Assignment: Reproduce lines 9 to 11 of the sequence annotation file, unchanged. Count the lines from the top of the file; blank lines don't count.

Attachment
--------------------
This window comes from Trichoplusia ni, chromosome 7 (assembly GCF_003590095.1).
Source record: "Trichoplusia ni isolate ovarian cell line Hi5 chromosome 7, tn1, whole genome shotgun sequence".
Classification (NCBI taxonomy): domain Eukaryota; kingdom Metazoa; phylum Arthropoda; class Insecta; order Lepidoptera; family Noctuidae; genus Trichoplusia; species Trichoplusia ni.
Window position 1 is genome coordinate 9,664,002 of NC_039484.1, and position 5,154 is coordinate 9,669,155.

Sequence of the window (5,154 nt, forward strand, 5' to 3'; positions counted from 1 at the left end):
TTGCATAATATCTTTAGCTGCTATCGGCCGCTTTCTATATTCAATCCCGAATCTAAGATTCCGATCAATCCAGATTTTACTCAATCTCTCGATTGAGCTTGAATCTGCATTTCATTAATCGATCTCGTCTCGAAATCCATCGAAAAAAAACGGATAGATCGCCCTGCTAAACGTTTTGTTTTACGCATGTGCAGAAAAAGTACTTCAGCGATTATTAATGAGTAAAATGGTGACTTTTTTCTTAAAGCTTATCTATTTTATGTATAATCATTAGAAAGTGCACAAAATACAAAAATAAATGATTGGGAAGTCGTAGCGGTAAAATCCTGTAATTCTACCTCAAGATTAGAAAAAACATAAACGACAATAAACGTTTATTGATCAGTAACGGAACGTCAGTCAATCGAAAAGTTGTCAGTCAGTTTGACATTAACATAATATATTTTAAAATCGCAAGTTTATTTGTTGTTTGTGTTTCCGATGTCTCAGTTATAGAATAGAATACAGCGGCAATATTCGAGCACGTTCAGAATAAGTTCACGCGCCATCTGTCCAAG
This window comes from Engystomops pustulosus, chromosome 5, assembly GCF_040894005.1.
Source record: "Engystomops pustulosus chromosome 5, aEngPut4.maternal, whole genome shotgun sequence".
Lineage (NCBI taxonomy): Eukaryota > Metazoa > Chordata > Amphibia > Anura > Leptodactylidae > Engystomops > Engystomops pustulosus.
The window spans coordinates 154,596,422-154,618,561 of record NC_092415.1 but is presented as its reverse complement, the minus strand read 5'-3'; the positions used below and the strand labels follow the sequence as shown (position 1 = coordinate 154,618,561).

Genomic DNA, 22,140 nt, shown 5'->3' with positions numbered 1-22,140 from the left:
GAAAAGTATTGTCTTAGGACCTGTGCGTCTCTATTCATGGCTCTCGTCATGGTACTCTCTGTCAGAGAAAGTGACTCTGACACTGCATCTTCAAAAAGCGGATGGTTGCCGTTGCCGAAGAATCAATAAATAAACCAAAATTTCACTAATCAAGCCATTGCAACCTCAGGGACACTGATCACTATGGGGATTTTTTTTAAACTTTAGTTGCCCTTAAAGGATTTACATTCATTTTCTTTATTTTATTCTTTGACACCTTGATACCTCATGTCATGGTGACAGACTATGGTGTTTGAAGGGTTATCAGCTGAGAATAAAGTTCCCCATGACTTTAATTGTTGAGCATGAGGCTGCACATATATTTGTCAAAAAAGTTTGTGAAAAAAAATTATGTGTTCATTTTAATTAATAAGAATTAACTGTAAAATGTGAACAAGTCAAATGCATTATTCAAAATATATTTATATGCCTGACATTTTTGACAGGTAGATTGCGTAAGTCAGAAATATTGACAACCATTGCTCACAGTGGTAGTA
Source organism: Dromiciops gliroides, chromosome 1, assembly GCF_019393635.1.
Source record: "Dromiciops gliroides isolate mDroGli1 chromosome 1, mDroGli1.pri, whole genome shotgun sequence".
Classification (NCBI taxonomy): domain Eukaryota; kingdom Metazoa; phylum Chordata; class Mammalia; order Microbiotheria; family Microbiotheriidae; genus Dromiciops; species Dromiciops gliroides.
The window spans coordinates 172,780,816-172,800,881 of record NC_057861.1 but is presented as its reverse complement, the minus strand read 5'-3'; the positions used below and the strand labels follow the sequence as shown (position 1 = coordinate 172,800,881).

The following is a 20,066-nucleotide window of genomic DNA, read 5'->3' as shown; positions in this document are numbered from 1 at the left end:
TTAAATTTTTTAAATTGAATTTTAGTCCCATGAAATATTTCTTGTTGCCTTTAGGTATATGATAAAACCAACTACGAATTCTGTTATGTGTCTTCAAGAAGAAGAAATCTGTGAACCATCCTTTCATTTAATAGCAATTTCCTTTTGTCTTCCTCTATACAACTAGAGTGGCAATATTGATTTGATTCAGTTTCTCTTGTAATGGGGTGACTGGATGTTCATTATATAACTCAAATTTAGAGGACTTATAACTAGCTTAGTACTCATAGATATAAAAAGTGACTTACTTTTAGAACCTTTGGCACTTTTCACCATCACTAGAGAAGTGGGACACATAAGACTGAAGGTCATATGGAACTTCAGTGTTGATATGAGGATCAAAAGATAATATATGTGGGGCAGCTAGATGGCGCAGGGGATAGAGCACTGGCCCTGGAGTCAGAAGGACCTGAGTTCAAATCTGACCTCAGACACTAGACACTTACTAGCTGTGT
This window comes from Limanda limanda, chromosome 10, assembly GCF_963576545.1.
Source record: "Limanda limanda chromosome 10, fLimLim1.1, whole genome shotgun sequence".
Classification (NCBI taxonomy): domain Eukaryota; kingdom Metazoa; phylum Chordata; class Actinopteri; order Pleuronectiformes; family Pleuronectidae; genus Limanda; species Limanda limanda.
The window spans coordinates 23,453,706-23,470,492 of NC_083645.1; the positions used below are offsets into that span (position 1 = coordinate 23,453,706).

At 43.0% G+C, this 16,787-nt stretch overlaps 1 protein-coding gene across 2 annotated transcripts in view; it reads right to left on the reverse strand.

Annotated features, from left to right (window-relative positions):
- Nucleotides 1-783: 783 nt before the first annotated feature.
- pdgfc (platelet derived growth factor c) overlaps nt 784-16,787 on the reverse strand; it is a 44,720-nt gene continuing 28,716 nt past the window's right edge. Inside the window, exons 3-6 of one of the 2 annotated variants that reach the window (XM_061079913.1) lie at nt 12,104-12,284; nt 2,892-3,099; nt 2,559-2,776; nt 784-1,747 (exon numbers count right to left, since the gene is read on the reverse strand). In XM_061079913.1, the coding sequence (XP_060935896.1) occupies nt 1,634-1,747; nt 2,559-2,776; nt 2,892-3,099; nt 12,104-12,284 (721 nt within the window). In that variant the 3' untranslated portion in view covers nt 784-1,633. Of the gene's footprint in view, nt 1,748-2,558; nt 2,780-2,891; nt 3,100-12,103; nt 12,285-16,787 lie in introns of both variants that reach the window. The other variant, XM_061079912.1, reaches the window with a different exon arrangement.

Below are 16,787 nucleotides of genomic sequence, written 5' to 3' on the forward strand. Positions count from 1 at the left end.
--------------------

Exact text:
Lineage (NCBI taxonomy): Eukaryota > Metazoa > Chordata > Amphibia > Anura > Leptodactylidae > Engystomops > Engystomops pustulosus.
The window spans coordinates 154,596,422-154,618,561 of record NC_092415.1 but is presented as its reverse complement, the minus strand read 5'-3'; the positions used below and the strand labels follow the sequence as shown (position 1 = coordinate 154,618,561).

Genomic DNA, 22,140 nt, shown 5'->3' with positions numbered 1-22,140 from the left: